School Phobia

School Phobia / School Refusal

School refusal is a situation in which a child will not go to school or frequently experiences severe distress related to school attendance.

A common cause of school refusal, especially in very young children, is separation anxiety. Separation anxiety is part of child development and occurs when the child is separated from the mother or primary caregiver.  During the first 8 months of life the infant has little knowledge of what is ordinary and what may be dangerous. New situations or experiences seem usual  and are not frightening and the infant becomes familiar with the home environment, and feels comfortable when parents or other known caretakers are present. After the first year the infant recognizes changed circumstances and becomes frightened or anxious when it meets new people or visits new places. It recognizes  parents as familiar and safe and feels threatened and unsafe when separated from  parents. Most children less than 2 years old will experience some degree of separation anxiety when in unfamiliar situations, especially when separated from their parents. After the age of 2 years the toddler begins to understand that parents may be absent for a short period of time but will return later.

Click here for tips to handle separation anxiety and prevent School phobia.

However, separation anxiety may return during periods of stress in older children such as:

  • Illness in a parent
  • Marital disharmony or frequent quarrels or arguments between parents or caregivers,
  • Death in the family
  • Death of a friend
  • Shifting house
  • Jealousy over a new brother or sister
  • Parents who are over protective or worry about the child or fuss over the child when sick.

Separation anxiety in older children may result in school refusal. In addition problems at school can cause school refusal such as:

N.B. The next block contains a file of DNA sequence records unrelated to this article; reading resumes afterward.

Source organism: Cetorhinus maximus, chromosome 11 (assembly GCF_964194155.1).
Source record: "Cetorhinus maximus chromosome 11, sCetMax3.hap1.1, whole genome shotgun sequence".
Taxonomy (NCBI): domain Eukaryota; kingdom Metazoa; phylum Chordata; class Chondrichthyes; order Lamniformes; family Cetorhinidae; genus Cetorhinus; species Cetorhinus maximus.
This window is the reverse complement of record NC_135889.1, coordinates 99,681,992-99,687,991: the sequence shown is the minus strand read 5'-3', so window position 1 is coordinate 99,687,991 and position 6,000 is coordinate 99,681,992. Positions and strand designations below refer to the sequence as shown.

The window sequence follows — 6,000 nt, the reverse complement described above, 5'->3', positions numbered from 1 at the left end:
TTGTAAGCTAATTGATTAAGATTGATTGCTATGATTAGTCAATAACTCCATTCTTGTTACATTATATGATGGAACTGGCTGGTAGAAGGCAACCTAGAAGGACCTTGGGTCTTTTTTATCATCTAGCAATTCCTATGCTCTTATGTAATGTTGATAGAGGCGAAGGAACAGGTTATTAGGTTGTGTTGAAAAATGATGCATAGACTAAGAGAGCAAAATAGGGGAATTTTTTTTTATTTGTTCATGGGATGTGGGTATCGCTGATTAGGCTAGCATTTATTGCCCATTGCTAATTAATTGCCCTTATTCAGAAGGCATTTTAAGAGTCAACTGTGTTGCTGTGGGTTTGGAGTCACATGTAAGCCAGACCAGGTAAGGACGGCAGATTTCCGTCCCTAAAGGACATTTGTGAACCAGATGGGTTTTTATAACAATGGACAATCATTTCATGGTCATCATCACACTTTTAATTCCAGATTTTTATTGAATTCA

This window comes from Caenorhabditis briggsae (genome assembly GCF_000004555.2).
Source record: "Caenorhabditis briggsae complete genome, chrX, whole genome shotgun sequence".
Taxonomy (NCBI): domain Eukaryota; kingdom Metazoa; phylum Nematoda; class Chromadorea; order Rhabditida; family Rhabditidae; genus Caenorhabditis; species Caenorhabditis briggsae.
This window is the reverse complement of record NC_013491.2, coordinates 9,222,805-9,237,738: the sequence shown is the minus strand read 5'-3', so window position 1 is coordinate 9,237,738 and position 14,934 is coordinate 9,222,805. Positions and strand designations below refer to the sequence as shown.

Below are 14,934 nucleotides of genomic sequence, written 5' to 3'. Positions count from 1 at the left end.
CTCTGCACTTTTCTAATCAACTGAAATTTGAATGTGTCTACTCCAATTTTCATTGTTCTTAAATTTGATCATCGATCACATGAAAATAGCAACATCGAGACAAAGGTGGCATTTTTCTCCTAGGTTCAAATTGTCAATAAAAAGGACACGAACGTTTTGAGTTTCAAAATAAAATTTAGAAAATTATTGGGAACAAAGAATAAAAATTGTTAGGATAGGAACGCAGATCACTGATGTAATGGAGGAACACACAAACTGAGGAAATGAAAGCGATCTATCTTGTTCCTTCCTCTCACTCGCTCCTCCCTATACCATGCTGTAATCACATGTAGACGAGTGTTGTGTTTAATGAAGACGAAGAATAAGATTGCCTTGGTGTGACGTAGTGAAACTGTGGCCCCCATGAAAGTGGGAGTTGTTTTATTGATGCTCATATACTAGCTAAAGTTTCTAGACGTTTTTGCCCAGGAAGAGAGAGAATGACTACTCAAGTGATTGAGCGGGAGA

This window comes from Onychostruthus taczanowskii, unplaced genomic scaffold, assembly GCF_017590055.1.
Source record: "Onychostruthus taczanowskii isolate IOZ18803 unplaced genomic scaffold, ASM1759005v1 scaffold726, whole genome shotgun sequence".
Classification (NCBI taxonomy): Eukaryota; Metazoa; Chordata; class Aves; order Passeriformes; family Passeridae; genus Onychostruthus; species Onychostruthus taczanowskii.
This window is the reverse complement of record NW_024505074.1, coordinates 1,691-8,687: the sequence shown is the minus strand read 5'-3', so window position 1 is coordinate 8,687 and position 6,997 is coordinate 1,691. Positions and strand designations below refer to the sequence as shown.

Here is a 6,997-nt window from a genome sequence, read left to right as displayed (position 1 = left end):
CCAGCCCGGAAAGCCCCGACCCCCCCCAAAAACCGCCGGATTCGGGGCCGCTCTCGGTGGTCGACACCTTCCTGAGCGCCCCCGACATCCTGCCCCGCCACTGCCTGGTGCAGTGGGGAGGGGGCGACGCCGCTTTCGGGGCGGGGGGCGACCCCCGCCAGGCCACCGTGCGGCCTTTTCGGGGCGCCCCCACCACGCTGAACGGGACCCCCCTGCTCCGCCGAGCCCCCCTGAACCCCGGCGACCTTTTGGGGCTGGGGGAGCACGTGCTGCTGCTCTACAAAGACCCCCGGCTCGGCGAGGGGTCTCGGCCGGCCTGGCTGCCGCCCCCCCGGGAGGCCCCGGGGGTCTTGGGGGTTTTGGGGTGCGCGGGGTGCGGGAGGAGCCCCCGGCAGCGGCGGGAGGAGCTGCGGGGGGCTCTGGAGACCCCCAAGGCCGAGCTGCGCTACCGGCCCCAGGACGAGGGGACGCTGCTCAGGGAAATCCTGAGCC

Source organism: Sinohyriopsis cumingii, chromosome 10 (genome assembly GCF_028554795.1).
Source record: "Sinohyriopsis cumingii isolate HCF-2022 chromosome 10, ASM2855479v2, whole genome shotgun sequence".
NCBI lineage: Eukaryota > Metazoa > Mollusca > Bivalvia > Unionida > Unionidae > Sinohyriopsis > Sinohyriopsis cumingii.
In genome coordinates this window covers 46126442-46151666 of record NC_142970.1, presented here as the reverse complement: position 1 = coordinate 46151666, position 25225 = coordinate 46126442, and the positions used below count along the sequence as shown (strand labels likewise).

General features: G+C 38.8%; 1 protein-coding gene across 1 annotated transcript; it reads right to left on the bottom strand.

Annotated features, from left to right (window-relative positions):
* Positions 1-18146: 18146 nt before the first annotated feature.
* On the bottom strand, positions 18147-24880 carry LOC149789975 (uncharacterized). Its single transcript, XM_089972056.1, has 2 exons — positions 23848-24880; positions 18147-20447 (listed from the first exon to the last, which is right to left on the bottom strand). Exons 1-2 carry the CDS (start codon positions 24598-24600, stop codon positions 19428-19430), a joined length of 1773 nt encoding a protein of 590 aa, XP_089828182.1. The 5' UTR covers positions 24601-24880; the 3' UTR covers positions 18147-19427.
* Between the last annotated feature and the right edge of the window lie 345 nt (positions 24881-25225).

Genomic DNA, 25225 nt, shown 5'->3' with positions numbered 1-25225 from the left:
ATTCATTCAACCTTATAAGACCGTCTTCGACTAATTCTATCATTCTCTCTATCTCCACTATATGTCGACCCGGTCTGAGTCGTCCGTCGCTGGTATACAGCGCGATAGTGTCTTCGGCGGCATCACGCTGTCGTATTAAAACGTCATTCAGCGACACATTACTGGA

• feeling lost (especially in a new school),
  • not having friends,
  • being bullied by another child,
  • not getting along with a teacher or classmates
  • Learning disability
  • difficulty in adjusting to rules, regulations, and disciplining by teacher
  • harsh conditions in school
  • anxiety or fear of tests, presentations, group work, specific lessons, or interaction with other children.
  • students sent to boarding school may experience symptoms of physical illness caused by abrupt separation from family

School refusal may also occur due to depression in the child.

Symptoms:

Symptoms of school refusal include:

  • Significant school absence (generally 1 week or more)
  • significant distress even with school attendance.
  • Crying or protesting every morning before school
  • Missing the bus frequently or regularly
  • Some type of physical symptom developing when it is time to go to school

Treatment:

The goal of treatment is to identify factors that are resulting in the school refusal, and managing them in order to help the child to a rapid return to school.

Medication may help to reduce anxiety and distress and facilitate counseling of the child.

Counseling of the child helps restructure thoughts and actions into a more assertive and adaptive framework to allow a rapid return to school.

Parental counseling helps parents understand what is happening, and to reduce THEIR anxiety and correct unhealthy parenting.